Words or Pictures—THAT is the Question

Posted on October 14, 2014. Filed under: Art, Family, Just fun!, Poems, Poetry | Tags: , , , , |

Now that I have a my first collection of poetry coming out, a lot of people have asked how long I’ve been writing. Here’s the scoop about that: My first poem fell out of me in second grade. I knew it was good because Mrs. Kepple pinned it on the bulletin board for a really long time. Even better, it was in the center among the other kids’ poems that made the cut. However, since I hadn’t found it very difficult to write, I didn’t believe it was very good. I mean, it wasn’t like subtracting or anything.

I'm not even holding a pen.

I’m not even holding a pen.

In a fourth grade parent/teacher conference, Mrs. Schweitzer told my mother that I should be a writer. No, she told Mom I WOULD be a writer. That declaration seemed strange since I’d been sitting on my dad’s drawing board since I was in diapers. I was all about following in his artist’s footsteps and I can’t even remember what I wrote for Mrs. Schweitzer that impressed her.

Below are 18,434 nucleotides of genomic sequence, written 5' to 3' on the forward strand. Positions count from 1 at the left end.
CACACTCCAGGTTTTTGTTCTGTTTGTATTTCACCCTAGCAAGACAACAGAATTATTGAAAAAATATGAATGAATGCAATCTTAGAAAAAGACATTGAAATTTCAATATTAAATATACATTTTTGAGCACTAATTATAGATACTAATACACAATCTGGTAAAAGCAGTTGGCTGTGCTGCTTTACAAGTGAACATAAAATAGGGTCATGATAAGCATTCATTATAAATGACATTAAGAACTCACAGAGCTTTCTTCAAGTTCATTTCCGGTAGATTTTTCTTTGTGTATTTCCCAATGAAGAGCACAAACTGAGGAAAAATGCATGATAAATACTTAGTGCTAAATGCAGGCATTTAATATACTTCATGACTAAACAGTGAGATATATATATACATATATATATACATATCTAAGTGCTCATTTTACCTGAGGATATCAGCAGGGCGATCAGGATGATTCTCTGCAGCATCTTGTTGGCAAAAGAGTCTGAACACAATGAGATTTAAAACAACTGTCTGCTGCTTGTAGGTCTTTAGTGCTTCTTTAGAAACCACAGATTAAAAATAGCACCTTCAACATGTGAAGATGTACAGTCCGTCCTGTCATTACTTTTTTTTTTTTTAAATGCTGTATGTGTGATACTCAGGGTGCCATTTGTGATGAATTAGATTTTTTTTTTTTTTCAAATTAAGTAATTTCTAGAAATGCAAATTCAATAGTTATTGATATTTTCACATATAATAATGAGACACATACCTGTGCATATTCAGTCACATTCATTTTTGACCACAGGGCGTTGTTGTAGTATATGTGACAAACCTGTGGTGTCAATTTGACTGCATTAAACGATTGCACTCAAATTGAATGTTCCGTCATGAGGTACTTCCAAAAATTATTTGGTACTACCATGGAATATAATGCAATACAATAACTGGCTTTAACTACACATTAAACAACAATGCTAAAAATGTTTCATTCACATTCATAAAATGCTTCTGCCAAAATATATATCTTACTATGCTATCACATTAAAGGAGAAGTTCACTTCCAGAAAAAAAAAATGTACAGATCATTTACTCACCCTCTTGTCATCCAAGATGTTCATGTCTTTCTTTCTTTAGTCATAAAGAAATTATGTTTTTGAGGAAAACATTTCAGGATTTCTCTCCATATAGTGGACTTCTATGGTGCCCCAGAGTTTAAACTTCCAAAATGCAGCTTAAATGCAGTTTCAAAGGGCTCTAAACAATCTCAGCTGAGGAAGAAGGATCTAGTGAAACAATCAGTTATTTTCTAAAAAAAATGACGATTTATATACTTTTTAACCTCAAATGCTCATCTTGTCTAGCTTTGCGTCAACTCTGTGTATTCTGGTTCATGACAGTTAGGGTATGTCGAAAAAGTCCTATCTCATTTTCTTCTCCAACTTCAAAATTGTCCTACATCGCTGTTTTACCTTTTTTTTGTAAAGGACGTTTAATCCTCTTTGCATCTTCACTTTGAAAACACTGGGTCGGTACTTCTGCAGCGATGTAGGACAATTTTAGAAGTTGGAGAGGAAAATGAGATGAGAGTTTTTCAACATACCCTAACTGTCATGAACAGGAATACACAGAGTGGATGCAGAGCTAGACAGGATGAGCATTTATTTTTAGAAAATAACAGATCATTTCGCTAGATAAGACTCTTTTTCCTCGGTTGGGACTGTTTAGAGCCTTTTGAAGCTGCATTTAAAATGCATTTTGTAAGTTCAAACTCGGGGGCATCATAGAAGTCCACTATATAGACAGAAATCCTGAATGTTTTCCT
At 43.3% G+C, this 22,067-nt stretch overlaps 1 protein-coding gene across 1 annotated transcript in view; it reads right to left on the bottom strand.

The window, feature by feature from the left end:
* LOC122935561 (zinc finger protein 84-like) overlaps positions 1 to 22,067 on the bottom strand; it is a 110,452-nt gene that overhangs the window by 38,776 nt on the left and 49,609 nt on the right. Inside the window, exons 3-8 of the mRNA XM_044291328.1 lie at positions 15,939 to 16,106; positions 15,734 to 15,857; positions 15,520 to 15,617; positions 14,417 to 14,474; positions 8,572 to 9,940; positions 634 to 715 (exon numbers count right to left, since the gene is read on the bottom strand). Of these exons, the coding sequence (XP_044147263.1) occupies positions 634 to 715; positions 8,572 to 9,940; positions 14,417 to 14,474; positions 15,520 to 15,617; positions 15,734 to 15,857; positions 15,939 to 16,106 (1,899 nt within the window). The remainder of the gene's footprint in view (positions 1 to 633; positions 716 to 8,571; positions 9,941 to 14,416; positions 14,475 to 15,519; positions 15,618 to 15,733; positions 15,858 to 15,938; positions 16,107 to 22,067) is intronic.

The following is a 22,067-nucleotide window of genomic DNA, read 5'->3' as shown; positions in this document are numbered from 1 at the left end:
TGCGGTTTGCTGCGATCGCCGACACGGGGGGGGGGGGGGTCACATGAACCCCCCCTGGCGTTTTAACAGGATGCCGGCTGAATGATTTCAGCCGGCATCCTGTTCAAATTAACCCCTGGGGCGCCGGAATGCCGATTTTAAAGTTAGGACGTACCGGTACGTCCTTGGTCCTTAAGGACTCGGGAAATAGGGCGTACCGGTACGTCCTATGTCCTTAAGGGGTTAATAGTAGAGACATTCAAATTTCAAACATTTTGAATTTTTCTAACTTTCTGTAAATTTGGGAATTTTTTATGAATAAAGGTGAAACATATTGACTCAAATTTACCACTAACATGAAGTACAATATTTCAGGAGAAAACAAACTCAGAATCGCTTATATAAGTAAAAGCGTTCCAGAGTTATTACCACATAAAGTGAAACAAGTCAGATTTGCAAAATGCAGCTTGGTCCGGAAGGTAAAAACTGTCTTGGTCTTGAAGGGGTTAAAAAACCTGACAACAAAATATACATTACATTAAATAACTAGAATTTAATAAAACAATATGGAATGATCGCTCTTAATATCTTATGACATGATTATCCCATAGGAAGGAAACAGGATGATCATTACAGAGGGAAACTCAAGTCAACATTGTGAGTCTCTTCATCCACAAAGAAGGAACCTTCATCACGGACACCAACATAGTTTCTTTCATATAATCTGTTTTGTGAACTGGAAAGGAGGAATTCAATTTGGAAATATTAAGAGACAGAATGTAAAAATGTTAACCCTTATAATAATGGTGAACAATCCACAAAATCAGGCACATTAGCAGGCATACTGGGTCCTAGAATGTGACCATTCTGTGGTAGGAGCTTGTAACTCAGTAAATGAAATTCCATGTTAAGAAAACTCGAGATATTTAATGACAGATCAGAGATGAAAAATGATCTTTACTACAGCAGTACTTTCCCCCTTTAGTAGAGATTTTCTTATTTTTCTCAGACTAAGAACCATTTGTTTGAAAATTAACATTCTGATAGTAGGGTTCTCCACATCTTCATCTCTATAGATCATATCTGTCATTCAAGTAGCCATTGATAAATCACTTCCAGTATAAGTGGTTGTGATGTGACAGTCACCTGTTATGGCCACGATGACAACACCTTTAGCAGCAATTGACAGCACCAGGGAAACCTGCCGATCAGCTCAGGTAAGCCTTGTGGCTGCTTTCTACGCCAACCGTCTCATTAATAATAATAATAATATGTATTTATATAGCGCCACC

A Poetic Coming to Terms with Limitations

By high school I was writing little stories for the newspaper, which were never published. Maybe it was because I was a freshman and the editorial staffers were older and therefore, superior. Maybe it was because I was a mini-hippie and probably wrote inflammatory pieces about the cafeteria food. But I got straight A’s in art, which wasn’t easy at St. Scholastica. Later, I attended the Young Artists Studio Program at the Art Institute of Chicago, a Saturday morning deal for the twisted kids who needed more school. Suddenly, I wasn’t the best artist in the class. I was surrounded by the best artists in their classes. It was demoralizing, but I still ranked a collage in the semester show.

I didn’t like being mediocre, so I decided to ditch the whole quandary. After high school, I got married and had babies. I knew I’d be good at that! I still wrote poems—about motherhood, politics, bad marriages and dysfunctional families. Notebooks were cheaper than canvases–and the pile grew.  Once in awhile, I even submitted them for publishing.

Meanwhile, my brother went to college at the University of Iowa’s Writer’s Workshop. He thought some of my poems were good enough to publish and recognized that subjective viewpoints can make or break artists. Since he was the editor of the school paper, he published me. That was cool.

So much for the early days as a poet and artist. I’ll come back with more later.

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    A writer and cancer survivor chronicles her renewed dedication to art and words..

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